AS the date of the coronation of our new King fast approaches, one might pause to consider what is the secret of the abiding popularity of our monarchy?

Although there are doubtless many answers to this question, I am sure no one would dispute that an important part of it is the glorious pageantry associated with this time-honoured institution, which, in all its various heraldic, military, equestrian, and other manifestations, is so elaborate as to constitute in fact a science in its own right.

Not long ago the world was treated to a superb example of this regal magnificence in connection with the obsequies of the late Queen Elizabeth II; and indeed, in watching the endless queue of people lining up to pay her their last respects, one could not escape the feeling that their devotion partook of something of the religious.

Nor is this to be wondered at considering that the role of monarchy is conceived, even in these secular times, as deriving from God, as attested by the royal motto, “Dieu et mon droit.” “Kingship,” Bahá’u’lláh, the Founder of the Bahá’í Faith, has asserted: “is one of the signs of God,”; which He “would not wish the countries of the world to remain deprived of.”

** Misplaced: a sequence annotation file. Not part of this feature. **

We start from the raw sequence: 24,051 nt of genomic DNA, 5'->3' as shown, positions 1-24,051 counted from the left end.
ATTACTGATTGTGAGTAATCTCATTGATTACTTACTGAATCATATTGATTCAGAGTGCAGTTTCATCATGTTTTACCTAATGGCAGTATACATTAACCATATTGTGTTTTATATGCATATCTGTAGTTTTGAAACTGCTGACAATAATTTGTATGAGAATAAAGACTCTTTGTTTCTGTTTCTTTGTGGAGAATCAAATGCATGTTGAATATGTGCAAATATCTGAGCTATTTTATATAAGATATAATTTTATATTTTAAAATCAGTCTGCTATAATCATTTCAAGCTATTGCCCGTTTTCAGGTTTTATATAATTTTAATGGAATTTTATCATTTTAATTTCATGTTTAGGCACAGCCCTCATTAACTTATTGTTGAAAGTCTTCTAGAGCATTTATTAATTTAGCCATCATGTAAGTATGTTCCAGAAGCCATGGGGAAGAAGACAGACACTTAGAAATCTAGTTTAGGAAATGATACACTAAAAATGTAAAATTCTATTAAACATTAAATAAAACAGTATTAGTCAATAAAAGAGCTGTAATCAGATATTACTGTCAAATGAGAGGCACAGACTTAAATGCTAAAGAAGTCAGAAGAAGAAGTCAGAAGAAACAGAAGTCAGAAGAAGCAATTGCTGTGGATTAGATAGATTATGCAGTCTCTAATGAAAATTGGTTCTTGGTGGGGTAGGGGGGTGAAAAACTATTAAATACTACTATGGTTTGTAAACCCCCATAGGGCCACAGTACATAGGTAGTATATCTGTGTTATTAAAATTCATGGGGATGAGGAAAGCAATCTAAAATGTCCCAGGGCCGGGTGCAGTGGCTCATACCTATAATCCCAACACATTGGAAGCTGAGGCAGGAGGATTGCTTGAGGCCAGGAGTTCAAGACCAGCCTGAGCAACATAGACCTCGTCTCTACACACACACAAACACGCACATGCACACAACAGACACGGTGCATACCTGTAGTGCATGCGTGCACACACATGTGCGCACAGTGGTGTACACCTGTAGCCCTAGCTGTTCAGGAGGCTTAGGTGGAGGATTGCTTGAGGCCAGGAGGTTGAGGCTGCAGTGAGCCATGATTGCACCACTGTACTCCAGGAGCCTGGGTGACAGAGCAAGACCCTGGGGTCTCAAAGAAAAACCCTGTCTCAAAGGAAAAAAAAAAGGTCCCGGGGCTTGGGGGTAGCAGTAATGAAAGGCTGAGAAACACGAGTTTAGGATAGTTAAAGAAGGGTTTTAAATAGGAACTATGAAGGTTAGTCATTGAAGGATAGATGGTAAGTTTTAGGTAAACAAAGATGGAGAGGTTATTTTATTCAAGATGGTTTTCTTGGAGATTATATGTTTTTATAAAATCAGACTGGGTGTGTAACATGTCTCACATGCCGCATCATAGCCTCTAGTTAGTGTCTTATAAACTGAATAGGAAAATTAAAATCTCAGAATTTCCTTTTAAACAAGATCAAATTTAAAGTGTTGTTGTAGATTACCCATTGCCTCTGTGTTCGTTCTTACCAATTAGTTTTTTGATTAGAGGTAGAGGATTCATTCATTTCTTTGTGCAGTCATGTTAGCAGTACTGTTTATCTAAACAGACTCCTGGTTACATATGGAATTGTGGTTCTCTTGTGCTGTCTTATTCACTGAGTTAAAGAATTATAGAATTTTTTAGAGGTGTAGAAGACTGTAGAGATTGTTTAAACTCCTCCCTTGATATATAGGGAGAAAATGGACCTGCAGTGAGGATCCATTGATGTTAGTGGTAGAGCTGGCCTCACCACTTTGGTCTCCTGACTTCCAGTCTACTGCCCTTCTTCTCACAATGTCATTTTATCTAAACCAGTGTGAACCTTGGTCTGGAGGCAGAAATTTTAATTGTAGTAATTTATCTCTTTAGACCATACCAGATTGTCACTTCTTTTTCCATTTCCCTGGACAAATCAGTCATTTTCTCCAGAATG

“If the sagacious,” He further explains, “combine the Republican and Royal forms of government into one, “great will be their reward in the presence of God.”

Since, even at the time of Bahá’u’lláh, this was the case with the British monarchy, He has specifically stated: “The system of government which the British people have adopted in London appeareth to be good, for it is adorned with the light of both kingship and of the consultation of the people.”

“Glory be to Thee,” He says at the end of a prayer revealed for Queen Victoria, whom He commended for abolishing slavery and instituting consultative government, and who in turn accorded a favourable reception to the message He sent her, “O Thou in whose hand is the kingdom of the heavens and of the earth.”

Mark Hellaby

Skipton Bahá’í Group